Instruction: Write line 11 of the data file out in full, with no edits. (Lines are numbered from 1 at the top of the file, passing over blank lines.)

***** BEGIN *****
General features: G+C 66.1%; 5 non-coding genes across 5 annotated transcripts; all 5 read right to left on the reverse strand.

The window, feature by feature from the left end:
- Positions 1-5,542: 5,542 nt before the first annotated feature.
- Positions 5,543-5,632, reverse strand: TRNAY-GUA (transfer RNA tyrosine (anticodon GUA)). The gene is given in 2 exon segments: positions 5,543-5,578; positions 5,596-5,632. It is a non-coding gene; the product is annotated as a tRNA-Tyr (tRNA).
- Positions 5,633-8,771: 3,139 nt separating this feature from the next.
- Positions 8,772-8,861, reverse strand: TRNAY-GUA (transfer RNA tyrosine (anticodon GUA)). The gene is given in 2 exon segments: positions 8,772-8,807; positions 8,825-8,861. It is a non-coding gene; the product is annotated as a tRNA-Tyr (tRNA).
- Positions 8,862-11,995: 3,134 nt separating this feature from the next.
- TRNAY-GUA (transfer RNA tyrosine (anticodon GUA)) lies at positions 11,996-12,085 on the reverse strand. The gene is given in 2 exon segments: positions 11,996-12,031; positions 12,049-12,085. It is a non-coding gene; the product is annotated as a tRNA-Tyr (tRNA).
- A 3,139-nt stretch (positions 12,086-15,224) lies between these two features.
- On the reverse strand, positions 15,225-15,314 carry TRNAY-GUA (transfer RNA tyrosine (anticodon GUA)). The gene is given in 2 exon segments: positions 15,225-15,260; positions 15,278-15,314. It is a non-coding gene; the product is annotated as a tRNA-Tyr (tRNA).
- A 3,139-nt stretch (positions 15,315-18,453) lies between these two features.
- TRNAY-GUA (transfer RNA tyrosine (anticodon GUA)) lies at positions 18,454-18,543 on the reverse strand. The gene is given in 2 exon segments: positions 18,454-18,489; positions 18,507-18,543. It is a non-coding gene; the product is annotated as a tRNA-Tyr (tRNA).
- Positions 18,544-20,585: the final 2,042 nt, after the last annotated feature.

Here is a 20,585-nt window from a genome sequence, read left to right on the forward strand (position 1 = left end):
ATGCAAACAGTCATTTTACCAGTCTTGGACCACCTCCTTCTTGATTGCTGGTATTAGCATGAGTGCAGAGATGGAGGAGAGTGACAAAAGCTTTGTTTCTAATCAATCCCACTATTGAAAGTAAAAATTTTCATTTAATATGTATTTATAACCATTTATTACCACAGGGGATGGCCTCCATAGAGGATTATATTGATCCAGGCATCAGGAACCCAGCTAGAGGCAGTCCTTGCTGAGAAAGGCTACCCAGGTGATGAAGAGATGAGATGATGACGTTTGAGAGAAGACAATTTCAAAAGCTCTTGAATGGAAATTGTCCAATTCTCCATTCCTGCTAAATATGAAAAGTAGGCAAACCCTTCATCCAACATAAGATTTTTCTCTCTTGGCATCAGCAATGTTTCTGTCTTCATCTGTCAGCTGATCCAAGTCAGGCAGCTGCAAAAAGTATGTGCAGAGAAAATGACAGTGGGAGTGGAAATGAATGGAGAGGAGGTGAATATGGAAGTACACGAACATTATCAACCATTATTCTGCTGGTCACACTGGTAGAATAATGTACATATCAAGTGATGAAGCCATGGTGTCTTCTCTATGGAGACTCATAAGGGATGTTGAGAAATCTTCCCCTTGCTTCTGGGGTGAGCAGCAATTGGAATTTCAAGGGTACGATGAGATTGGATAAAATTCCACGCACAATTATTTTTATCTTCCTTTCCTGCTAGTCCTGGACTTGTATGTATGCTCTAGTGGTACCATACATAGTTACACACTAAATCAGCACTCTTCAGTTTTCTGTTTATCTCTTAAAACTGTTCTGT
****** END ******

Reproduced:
- A 3,139-nt stretch (positions 15,315-18,453) lies between these two features.